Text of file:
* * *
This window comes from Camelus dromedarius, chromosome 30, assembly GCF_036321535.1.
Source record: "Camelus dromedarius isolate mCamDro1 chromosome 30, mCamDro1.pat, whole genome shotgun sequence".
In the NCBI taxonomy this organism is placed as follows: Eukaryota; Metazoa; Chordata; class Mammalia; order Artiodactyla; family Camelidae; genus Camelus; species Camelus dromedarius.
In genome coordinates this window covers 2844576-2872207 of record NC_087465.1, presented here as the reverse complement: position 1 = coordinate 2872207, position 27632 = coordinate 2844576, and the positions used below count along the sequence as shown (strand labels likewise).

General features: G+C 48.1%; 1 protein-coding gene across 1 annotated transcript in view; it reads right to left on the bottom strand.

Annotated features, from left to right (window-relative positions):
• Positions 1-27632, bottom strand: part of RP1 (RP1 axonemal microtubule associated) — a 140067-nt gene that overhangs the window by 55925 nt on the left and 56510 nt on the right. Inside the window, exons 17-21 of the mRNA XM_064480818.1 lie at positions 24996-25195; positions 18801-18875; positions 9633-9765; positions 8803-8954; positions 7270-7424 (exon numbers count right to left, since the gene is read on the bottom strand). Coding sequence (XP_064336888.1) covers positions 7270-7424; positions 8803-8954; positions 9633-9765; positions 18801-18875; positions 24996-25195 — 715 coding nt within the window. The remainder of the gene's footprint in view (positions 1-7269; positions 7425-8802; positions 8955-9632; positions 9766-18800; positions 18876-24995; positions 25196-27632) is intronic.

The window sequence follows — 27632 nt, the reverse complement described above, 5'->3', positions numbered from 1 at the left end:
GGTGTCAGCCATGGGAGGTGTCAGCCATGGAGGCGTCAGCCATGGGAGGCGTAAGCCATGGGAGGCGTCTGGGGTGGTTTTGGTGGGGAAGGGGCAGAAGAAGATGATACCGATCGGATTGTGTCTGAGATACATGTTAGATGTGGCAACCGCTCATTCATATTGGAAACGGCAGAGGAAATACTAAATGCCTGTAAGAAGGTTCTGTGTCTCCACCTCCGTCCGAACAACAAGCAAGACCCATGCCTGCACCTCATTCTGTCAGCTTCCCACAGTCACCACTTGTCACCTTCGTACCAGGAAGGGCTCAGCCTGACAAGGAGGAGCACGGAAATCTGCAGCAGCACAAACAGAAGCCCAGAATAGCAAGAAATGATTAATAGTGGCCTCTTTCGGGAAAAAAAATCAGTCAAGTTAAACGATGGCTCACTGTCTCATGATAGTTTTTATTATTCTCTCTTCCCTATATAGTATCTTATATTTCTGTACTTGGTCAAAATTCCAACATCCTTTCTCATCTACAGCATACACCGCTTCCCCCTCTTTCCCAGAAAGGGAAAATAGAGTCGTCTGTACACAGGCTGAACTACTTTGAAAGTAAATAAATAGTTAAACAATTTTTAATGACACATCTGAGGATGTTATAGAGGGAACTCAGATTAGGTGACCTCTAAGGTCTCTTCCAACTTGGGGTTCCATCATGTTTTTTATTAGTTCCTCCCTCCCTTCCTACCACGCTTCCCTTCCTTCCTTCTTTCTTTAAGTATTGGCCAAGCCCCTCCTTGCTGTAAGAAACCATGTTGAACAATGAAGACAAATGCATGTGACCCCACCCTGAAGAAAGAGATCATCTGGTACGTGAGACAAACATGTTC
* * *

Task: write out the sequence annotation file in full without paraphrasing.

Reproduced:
This window comes from Camelus dromedarius, chromosome 30, assembly GCF_036321535.1.
Source record: "Camelus dromedarius isolate mCamDro1 chromosome 30, mCamDro1.pat, whole genome shotgun sequence".
In the NCBI taxonomy this organism is placed as follows: Eukaryota; Metazoa; Chordata; class Mammalia; order Artiodactyla; family Camelidae; genus Camelus; species Camelus dromedarius.
In genome coordinates this window covers 2844576-2872207 of record NC_087465.1, presented here as the reverse complement: position 1 = coordinate 2872207, position 27632 = coordinate 2844576, and the positions used below count along the sequence as shown (strand labels likewise).

General features: G+C 48.1%; 1 protein-coding gene across 1 annotated transcript in view; it reads right to left on the bottom strand.

Annotated features, from left to right (window-relative positions):
• Positions 1-27632, bottom strand: part of RP1 (RP1 axonemal microtubule associated) — a 140067-nt gene that overhangs the window by 55925 nt on the left and 56510 nt on the right. Inside the window, exons 17-21 of the mRNA XM_064480818.1 lie at positions 24996-25195; positions 18801-18875; positions 9633-9765; positions 8803-8954; positions 7270-7424 (exon numbers count right to left, since the gene is read on the bottom strand). Coding sequence (XP_064336888.1) covers positions 7270-7424; positions 8803-8954; positions 9633-9765; positions 18801-18875; positions 24996-25195 — 715 coding nt within the window. The remainder of the gene's footprint in view (positions 1-7269; positions 7425-8802; positions 8955-9632; positions 9766-18800; positions 18876-24995; positions 25196-27632) is intronic.

The window sequence follows — 27632 nt, the reverse complement described above, 5'->3', positions numbered from 1 at the left end:
GGTGTCAGCCATGGGAGGTGTCAGCCATGGAGGCGTCAGCCATGGGAGGCGTAAGCCATGGGAGGCGTCTGGGGTGGTTTTGGTGGGGAAGGGGCAGAAGAAGATGATACCGATCGGATTGTGTCTGAGATACATGTTAGATGTGGCAACCGCTCATTCATATTGGAAACGGCAGAGGAAATACTAAATGCCTGTAAGAAGGTTCTGTGTCTCCACCTCCGTCCGAACAACAAGCAAGACCCATGCCTGCACCTCATTCTGTCAGCTTCCCACAGTCACCACTTGTCACCTTCGTACCAGGAAGGGCTCAGCCTGACAAGGAGGAGCACGGAAATCTGCAGCAGCACAAACAGAAGCCCAGAATAGCAAGAAATGATTAATAGTGGCCTCTTTCGGGAAAAAAAATCAGTCAAGTTAAACGATGGCTCACTGTCTCATGATAGTTTTTATTATTCTCTCTTCCCTATATAGTATCTTATATTTCTGTACTTGGTCAAAATTCCAACATCCTTTCTCATCTACAGCATACACCGCTTCCCCCTCTTTCCCAGAAAGGGAAAATAGAGTCGTCTGTACACAGGCTGAACTACTTTGAAAGTAAATAAATAGTTAAACAATTTTTAATGACACATCTGAGGATGTTATAGAGGGAACTCAGATTAGGTGACCTCTAAGGTCTCTTCCAACTTGGGGTTCCATCATGTTTTTTATTAGTTCCTCCCTCCCTTCCTACCACGCTTCCCTTCCTTCCTTCTTTCTTTAAGTATTGGCCAAGCCCCTCCTTGCTGTAAGAAACCATGTTGAACAATGAAGACAAATGCATGTGACCCCACCCTGAAGAAAGAGATCATCTGGTACGTGAGACAAACATGTTC